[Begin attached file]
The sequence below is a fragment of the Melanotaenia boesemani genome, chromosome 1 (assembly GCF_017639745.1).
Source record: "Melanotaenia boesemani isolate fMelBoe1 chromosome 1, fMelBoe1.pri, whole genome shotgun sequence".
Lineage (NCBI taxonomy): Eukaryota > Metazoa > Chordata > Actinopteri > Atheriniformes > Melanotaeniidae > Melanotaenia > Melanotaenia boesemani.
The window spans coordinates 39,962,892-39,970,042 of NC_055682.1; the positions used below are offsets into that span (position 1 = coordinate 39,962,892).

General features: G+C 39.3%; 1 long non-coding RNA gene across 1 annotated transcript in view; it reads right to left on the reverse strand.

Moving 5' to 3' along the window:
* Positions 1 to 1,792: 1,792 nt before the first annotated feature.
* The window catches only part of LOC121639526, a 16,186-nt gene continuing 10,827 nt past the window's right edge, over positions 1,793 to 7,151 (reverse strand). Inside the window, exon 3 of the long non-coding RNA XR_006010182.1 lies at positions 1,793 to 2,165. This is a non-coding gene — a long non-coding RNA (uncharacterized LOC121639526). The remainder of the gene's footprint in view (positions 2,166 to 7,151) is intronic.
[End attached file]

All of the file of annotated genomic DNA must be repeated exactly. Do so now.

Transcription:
The sequence below is a fragment of the Melanotaenia boesemani genome, chromosome 1 (assembly GCF_017639745.1).
Source record: "Melanotaenia boesemani isolate fMelBoe1 chromosome 1, fMelBoe1.pri, whole genome shotgun sequence".
Lineage (NCBI taxonomy): Eukaryota > Metazoa > Chordata > Actinopteri > Atheriniformes > Melanotaeniidae > Melanotaenia > Melanotaenia boesemani.
The window spans coordinates 39,962,892-39,970,042 of NC_055682.1; the positions used below are offsets into that span (position 1 = coordinate 39,962,892).

General features: G+C 39.3%; 1 long non-coding RNA gene across 1 annotated transcript in view; it reads right to left on the reverse strand.

Moving 5' to 3' along the window:
* Positions 1 to 1,792: 1,792 nt before the first annotated feature.
* The window catches only part of LOC121639526, a 16,186-nt gene continuing 10,827 nt past the window's right edge, over positions 1,793 to 7,151 (reverse strand). Inside the window, exon 3 of the long non-coding RNA XR_006010182.1 lies at positions 1,793 to 2,165. This is a non-coding gene — a long non-coding RNA (uncharacterized LOC121639526). The remainder of the gene's footprint in view (positions 2,166 to 7,151) is intronic.